19 | 19 | 1.33E+02 | 51.8179 | 47 | 47 | 1.15E+02 | 41.7491 |
20 | 20 | 1.33E+02 | 51.4195 | 48 | 48 | 1.14E+02 | 41.4282 |
21 | 21 | 1.32E+02 | 51.0243 | 49 | 49 | 1.14E+02 | 41.1097 |
22 | 22 | 1.31E+02 | 50.6321 | 50 | 50 | 1.13E+02 | 40.7937 |
23 | 23 | 1.30E+02 | 50.2429 | 51 | 51 | 1.12E+02 | 40.4802 |
24 | 24 | 1.30E+02 | 49.8567 | 52 | 52 | 1.12E+02 | 40.1690 |
25 | 25 | 1.29E+02 | 49.4735 | 53 | 53 | 1.11E+02 | 39.8603 |
26 | 26 | 1.28E+02 | 49.0932 | 54 | 54 | 1.11E+02 | 39.5539 |
27 | 27 | 1.28E+02 | 48.7158 | 55 | 55 | 110.1411 | 39.2498 |
28 | 28 | 1.27E+02 | 48.3414 |
Fig. (5). A plot of Temperature versus Pipe Length. |
Fig. (6). A Plot of Total Heat Loss versus Pipe Length. |
Table 3 gives the total energy loss for a normal operation (without insulation failure) while Fig. (6) is the corresponding total heat loss profile.
S/N | Pipe length, km | Heat loss, KJ/s | S/N | Pipe length, km | Heat loss, KJ/s |
---|---|---|---|---|---|
1 | 1 | 1.73E+08 | 29 | 29 | 1.22E+08 |
2 | 2 | 1.71E+08 | 30 | 30 | 1.22E+08 |
3 | 3 | 1.68E+08 | 31 | 31 | 118511341.7 |
4 | 4 | 1.66E+08 | 32 | 32 | 116946261.9 |
5 | 5 | 1.64E+08 | 33 | 33 | 115395061.2 |
6 | 6 | 1.63E+08 | 34 | 34 | 113857584.6 |
7 | 7 | 1.61E+08 | 35 | 35 | 112333735.0 |
8 | 8 | 1.59E+08 | 36 | 36 | 110823366.9 |
9 | 9 | 1.57E+08 | 37 | 37 | 109326383.3 |
10 | 10 | 1.55E+08 | 38 | 38 | 107842667.9 |
11 | 11 | 1.53E+08 | 39 | 39 | 106372055.8 |
12 | 12 | 1.51E+08 | 40 | 40 | 104914508.1 |
13 | 13 | 1.49E+08 | 41 | 41 | 103469840.7 |
14 | 14 | 1.47E+08 | 42 | 42 | 102037975.9 |
15 | 15 | 1.46E+08 | 43 | 43 | 100618797.2 |
16 | 16 | 1.44E+08 | 44 | 44 | 99212207.9 |
17 | 17 | 1.42E+08 | 45 | 45 | 97818042.8 |
18 | 18 | 1.40E+08 | 46 | 46 | 96436234.2 |
19 | 19 | 1.38E+08 | 47 | 47 | 95066656.0 |
20 | 20 | 1.37E+08 | 48 | 48 | 93709230.6 |
21 | 21 | 1.35E+08 | 49 | 49 | 92363812.4 |
22 | 22 | 1.33E+08 | 50 | 50 | 91030304.6 |
23 | 23 | 1.32E+08 | 51 | 51 | 89708600.3 |
24 | 24 | 1.30E+08 | 52 | 52 | 88398631.8 |
25 | 25 | 1.28E+08 | 53 | 53 | 87100234.2 |
26 | 26 | 1.27E+08 | 54 | 54 | 85813339.4 |
27 | 27 | 1.25E+08 | 55 | 55 | 84537850.7 |
28 | 28 | 1.23E+08 |
This is because the Total heat loss is a direct function of the difference between the inlet temperature and the pipe wall temperature. The higher the difference, the more heat loss along the pipe.
Table 4 gives the total energy loss for a failed insulation while Fig. (7) is the corresponding total energy loss with pipe length.
S/N | Pipe length, km | Heat loss Profile, KJ/s | S/N | Pipe length, km | Heat loss Profile, KJ/s |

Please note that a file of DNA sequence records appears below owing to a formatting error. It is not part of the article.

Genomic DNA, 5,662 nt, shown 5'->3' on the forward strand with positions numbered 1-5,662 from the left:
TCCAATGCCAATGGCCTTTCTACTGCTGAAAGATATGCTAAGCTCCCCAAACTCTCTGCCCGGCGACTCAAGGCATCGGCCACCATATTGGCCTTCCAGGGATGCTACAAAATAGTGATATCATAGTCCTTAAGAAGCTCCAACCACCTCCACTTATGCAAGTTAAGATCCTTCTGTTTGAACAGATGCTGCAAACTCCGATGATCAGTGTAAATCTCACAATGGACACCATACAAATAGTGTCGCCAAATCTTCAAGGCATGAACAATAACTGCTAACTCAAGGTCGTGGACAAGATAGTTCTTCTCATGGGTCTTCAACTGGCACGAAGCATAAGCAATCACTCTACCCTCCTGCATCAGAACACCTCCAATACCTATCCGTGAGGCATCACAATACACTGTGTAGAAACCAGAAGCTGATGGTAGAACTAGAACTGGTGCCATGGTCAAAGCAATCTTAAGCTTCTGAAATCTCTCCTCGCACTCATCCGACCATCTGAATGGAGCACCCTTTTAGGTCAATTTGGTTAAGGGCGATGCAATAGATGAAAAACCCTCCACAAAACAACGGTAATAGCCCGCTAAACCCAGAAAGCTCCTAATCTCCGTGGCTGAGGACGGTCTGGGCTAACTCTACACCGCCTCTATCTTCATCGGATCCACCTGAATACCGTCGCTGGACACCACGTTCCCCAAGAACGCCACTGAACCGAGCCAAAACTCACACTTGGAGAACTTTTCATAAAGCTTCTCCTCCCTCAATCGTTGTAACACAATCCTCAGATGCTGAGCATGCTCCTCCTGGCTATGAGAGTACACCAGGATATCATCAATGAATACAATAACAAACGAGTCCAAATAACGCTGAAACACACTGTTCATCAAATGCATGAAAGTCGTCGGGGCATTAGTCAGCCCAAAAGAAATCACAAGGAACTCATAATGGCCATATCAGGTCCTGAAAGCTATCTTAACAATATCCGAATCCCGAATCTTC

---|---|---|---|---|---|
1 | 1 | 194127513.4 | 29 | 29 | 136888424.3 |
2 | 2 | 191828353.5 | 30 | 30 | 135096194.2 |
3 | 3 | 189549553.3 | 31 | 31 | 133319828.6 |
4 | 4 | 187290916.4 | 32 | 32 | 131559185.5 |
5 | 5 | 231734394.3 | 33 | 33 | 129814155.8 |
6 | 6 | 182833543.2 | 34 | 34 | 128084565.0 |
7 | 7 | 180634392.3 | 35 | 35 | 126370304.0 |
8 | 8 | 178454739.1 | 36 | 36 | 124671209.1 |
9 | 9 | 176294387.3 | 37 | 37 | 122987171.3 |
10 | 10 | 174153162.2 | 38 | 38 | 121318059.4 |
11 | 11 | 172030900.2 | 39 | 39 | 119663688.2 |
12 | 12 | 169927415.8 | 40 | 40 | 118024013.9 |
13 | 13 | 167842589.0 | 41 | 41 | 116398829.2 |
14 | 14 | 165776212.5 | 42 | 42 | 114788046.9 |
15 | 15 | 163728144.4 | 43 | 43 | 113191536.0 |
16 | 16 | 161698210.2 | 44 | 44 | 111609187.3 |
17 | 17 | 159686257.1 | 45 | 45 | 110040815.6 |
18 | 18 | 157692121.4 | 46 | 46 | 108486344.2 |
19 | 19 | 155715617.7 | 47 | 47 | 106945631.5 |
20 | 20 | 153756658.7 | 48 | 48 | 105418590.1 |
21 | 21 | 151815026.1 | 49 | 49 | 103905056.3 |
22 | 22 | 149890600.0 | 50 | 50 | 102404921.1 |
23 | 23 | 147983216.6 | 51 | 51 | 100918064.4 |
24 | 24 | 146092712.4 | 52 | 52 | 99444409.9 |
25 | 25 | 144218967.2 | 53 | 53 | 97983772.0 |
26 | 26 | 142361795.7 | 54 | 54 | 96536074.4 |
27 | 27 | 140521088.6 | 55 | 55 | 95101208.0 |
28 | 28 | 138696682.4 |
Fig. (7). Heat loss versus distance of insulation failure (insulation failed between 4 -6km) |
This shows that the heat loss will increase when the insulation fails Table 5. This is as a result of inverse relationship between total heat loss and thermal resistance Fig. (8) (Insulation failure implies reduction in thermal resistance).
S/N | Fail_length, km | Total heat loss Profile, J/H | Arrival Temp. ^{o}C | S/N | Fail_length, km | Total heat loss Profile, J/H | Arrival Temp. ^{o}C |
---|---|---|---|---|---|---|---|
1 | 1 | 12046752652 | 1.91E+01 | 29 | 29 | 7441856882 | 3.47E+01 |
2 | 2 | 9732440872 | 2.70E+01 | 30 | 30 | 7436258695 | 3.47E+01 |
3 | 3 | 8915763463 | 2.97E+01 | 31 | 31 | 7430887366 | 34.77 |
4 | 4 | 8496160717 | 3.12E+01 | 32 | 32 | 7425712666 | 34.79 |
5 | 5 | 8241728092 | 3.20E+01 | 33 | 33 | 7420708596 | 34.80 |
6 | 6 | 8072048312 | 3.26E+01 | 34 | 34 | 7415852100 | 34.82 |
7 | 7 | 7951604227 | 3.30E+01 | 35 | 35 | 7411124410 | 34.84 |
8 | 8 | 7862223290 | 3.33E+01 | 36 | 36 | 7406508070 | 34.85 |
9 | 9 | 7793632297 | 3.35E+01 | 37 | 37 | 7401989084 | 34.87 |
10 | 10 | 7739583240 | 3.37E+01 | 38 | 38 | 7397554082 | 34.88 |
11 | 11 | 7696063954 | 3.39E+01 | 39 | 39 | 7393192574 | 34.90 |
12 | 12 | 7660379912 | 3.40E+01 | 40 | 40 | 7388893580 | 34.91 |
13 | 13 | 7630659267 | 3.41E+01 | 41 | 41 | 7384649843 | 34.92 |
14 | 14 | 7605564111 | 3.42E+01 | 42 | 42 | 7380453273 | 34.94 |
15 | 15 | 7584111477 | 3.42E+01 | 43 | 43 | 7376297318 | 34.95 |
16 | 16 | 7565567410 | 3.43E+01 | 44 | 44 | 7372176223 | 34.97 |